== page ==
We must not overlook the diagnostic value of endoscopy in evaluating pediatric patients with suspected reflux disease.4 While systematically evaluating the larynx and trachea for pathology, we must realize that most laryngeal and tracheal signs attributed to reflux disease in the literature are actually nonspecific findings indicative of inflammation from a variety of potential causes. Findings such as pseudosulcus vocalis, edema of the vocal folds or posterior glottis, and follicular bronchitis of the trachea are nonspecific signs that certainly can be seen with reflux disease, but can also be seen with a variety of other conditions, including infectious, allergic, or inflammatory causes. I recall authoring a manuscript about follicular bronchitis observed in several children from a variety of causes and stating that cobblestoning of the trachea was a nonspecific finding arising from hyperplasia of lymphoid follicles. I was surprised to later see the manuscript quoted as equating follicular bronchitis to reflux disease! Until outcome studies show us that laryngeal and tracheal findings resolve with antireflux therapy, these findings must be viewed as suspicious for reflux disease, but not diagnostic.
Explore this issue:May 2008
The value of laryngoscopy and bronchoscopy is further enhanced when combined with esophagoscopy and biopsy. Preoperatively obtaining consent from patients for esophagoscopy can prove particularly fruitful intraoperatively in the event that laryngoscopy and bronchoscopy findings are normal. Evaluating the esophagus for erythema, ulceration, linear furrows, trachealization, and white patches should be combined with biopsying the distal, mid, and proximal esophagus to detect eosinophilic esophagitis (EE) as well as reflux esophagitis. Although both flexible and rigid esophagoscopy are adequate for obtaining biopsies, flexible esophagoscopy offers improved insufflation, advanced fiberoptics to assess the submucosal esophageal vascularity, and the ability to proceed with simultaneous gastroscopy and duodenoscopy. I often coordinate endoscopy with our pediatric gastroenterologists who not only offer flexible esophagoscopy, but also provide great insight in managing our complicated mutual patients.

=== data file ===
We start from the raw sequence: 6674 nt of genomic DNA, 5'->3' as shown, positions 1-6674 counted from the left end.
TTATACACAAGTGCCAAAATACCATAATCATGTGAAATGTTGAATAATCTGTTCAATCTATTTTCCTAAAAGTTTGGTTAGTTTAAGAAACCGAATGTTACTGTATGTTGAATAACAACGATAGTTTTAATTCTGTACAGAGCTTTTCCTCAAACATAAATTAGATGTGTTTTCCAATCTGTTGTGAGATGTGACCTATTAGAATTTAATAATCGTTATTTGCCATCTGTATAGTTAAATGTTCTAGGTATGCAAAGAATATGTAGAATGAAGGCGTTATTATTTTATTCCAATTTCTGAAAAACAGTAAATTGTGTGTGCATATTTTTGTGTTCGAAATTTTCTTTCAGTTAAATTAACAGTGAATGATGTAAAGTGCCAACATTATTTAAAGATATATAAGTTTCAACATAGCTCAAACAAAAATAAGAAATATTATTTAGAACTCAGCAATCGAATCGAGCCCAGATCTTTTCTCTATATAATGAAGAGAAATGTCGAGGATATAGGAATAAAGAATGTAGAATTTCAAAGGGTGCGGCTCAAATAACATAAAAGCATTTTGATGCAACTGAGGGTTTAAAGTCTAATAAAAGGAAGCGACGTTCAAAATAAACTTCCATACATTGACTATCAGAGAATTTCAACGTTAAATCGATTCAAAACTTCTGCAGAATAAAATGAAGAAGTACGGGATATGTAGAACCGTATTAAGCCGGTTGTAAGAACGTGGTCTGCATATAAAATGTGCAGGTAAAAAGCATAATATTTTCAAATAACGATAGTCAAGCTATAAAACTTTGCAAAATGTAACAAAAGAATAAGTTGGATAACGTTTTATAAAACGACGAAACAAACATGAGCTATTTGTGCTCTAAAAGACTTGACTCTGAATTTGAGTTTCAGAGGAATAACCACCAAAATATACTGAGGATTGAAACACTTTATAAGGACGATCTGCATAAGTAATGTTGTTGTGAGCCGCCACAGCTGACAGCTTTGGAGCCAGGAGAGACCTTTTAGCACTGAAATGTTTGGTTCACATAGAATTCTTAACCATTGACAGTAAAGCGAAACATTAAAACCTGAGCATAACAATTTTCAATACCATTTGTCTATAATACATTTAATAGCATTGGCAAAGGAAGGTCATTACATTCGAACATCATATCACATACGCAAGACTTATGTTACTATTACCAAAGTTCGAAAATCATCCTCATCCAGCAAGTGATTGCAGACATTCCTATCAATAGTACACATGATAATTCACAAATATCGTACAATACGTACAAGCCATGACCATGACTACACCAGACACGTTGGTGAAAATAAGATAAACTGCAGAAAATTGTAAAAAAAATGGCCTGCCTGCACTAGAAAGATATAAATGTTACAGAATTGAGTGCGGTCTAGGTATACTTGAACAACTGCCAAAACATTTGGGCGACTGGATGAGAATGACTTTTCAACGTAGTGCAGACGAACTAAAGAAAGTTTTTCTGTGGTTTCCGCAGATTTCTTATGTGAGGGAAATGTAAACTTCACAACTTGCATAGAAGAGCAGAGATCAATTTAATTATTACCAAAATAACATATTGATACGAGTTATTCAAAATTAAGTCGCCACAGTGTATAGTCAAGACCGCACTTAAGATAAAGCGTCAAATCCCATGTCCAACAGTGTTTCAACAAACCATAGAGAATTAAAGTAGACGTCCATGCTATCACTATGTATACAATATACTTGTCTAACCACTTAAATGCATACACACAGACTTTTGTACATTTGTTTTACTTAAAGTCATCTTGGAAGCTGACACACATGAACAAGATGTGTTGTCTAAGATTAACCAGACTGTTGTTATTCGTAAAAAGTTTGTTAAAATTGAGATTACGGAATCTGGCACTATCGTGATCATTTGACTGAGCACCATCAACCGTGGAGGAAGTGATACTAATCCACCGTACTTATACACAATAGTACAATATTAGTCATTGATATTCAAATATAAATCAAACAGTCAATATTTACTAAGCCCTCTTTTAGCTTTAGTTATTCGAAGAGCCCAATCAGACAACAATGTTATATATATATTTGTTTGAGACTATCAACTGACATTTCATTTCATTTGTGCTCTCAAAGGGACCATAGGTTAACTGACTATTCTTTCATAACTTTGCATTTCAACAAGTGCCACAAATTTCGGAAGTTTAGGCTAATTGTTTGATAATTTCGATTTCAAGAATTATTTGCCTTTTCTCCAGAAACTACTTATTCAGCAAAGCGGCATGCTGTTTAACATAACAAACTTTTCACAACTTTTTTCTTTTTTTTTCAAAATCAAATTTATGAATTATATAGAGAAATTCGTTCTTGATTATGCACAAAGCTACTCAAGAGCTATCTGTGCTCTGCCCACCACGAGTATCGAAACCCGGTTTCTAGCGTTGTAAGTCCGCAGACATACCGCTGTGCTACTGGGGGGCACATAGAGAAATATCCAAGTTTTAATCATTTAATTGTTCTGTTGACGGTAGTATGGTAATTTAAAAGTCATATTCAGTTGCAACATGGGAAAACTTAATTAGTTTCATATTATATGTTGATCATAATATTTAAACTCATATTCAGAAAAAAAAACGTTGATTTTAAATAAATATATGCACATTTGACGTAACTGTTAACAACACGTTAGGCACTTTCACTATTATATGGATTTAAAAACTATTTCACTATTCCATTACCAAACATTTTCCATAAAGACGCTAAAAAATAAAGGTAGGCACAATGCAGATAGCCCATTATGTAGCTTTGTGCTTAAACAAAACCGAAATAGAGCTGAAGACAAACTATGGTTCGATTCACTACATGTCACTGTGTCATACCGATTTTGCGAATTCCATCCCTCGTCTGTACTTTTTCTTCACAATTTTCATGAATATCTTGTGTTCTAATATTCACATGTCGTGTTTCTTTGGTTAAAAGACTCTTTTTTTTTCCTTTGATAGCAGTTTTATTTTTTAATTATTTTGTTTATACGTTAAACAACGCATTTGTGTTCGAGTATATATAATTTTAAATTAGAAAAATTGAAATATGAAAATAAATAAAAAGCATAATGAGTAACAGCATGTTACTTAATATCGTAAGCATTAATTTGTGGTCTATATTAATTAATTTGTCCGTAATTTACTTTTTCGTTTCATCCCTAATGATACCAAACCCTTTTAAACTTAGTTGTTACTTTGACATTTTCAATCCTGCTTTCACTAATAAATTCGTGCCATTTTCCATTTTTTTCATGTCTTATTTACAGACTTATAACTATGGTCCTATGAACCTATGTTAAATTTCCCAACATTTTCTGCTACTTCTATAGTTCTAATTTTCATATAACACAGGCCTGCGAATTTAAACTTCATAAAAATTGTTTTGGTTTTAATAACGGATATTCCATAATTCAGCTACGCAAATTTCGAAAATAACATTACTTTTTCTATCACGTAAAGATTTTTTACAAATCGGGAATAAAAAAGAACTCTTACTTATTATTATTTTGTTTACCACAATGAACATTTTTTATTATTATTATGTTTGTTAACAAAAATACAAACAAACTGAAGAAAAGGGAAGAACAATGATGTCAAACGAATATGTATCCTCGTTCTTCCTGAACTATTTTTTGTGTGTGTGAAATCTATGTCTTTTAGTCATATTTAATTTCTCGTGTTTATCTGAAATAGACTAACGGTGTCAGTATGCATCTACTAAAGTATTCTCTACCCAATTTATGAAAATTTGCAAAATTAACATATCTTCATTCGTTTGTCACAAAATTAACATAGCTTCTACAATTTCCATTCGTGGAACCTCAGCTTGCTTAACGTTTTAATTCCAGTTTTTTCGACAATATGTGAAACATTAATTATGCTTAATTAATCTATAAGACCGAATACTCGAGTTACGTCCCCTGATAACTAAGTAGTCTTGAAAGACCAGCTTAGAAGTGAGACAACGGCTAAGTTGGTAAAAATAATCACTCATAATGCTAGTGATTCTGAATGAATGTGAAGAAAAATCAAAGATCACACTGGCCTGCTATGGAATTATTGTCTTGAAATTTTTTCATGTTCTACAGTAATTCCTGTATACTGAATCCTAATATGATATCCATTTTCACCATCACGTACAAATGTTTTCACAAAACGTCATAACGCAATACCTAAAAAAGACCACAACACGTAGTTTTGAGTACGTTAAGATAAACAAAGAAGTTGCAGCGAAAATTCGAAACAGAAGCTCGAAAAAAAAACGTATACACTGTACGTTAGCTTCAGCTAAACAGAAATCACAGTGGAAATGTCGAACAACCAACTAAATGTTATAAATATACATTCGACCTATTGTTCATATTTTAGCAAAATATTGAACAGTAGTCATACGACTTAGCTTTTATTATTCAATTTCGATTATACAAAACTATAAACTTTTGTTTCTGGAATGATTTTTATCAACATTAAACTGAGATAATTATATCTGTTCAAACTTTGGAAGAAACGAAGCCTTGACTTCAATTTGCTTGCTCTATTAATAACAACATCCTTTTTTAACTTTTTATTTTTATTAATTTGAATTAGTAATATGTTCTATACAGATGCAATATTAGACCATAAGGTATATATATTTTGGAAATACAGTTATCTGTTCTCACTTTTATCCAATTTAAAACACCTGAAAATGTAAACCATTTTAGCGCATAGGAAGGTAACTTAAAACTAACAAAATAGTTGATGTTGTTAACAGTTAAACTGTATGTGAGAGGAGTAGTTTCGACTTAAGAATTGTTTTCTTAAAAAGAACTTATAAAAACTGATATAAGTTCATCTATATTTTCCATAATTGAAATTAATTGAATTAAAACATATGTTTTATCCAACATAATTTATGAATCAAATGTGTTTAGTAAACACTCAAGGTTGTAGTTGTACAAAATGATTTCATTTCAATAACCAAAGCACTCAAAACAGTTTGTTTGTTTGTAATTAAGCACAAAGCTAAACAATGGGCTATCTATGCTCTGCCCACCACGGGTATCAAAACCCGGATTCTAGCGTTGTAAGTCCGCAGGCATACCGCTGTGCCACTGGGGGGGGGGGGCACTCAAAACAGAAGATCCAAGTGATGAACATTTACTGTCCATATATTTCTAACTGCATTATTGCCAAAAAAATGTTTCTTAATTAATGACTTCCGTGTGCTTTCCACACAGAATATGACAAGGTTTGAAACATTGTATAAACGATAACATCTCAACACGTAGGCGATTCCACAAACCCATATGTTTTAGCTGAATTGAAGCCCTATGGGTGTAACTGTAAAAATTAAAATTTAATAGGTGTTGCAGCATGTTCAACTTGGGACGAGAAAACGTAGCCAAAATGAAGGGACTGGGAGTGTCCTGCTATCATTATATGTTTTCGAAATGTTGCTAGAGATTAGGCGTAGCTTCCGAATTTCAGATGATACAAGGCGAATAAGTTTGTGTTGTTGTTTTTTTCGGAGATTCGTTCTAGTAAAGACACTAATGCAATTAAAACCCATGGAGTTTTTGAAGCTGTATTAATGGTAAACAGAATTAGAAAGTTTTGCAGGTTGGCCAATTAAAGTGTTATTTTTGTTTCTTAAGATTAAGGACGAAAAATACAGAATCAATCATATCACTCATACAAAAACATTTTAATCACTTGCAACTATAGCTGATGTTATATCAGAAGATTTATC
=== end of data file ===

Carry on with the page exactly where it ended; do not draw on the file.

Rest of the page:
Eosinophilic esophagitis is a relatively recently described phenomenon that usually presents with dysphagia and/or food impaction but can also have associated airway symptoms. Radioallergosorbent testing (RAST) for common food allergens is not always positive in patients with EE, which renders detection difficult. Recognizing this dilemma, the American Gastroenterology Association recently published diagnostic criteria for EE based on both histologic and clinical findings. Patients with EE respond best to swallowed inhalational steroids, but some patients also respond to antireflux medication, further confusing the diagnosis between the two disease processes. Scattered eosinophils within the mucosa of the esophagus is diagnostic of reflux esophagitis, but aggregates of eosinophils, or more than 15 per high-power field, are diagnostic of EE. It is likely that many patients with EE were diagnosed historically with reflux disease before the quantification of eosinophils was determined to be a differentiating factor. Consideration for EE lends further support to the value of esophagoscopy with biopsy.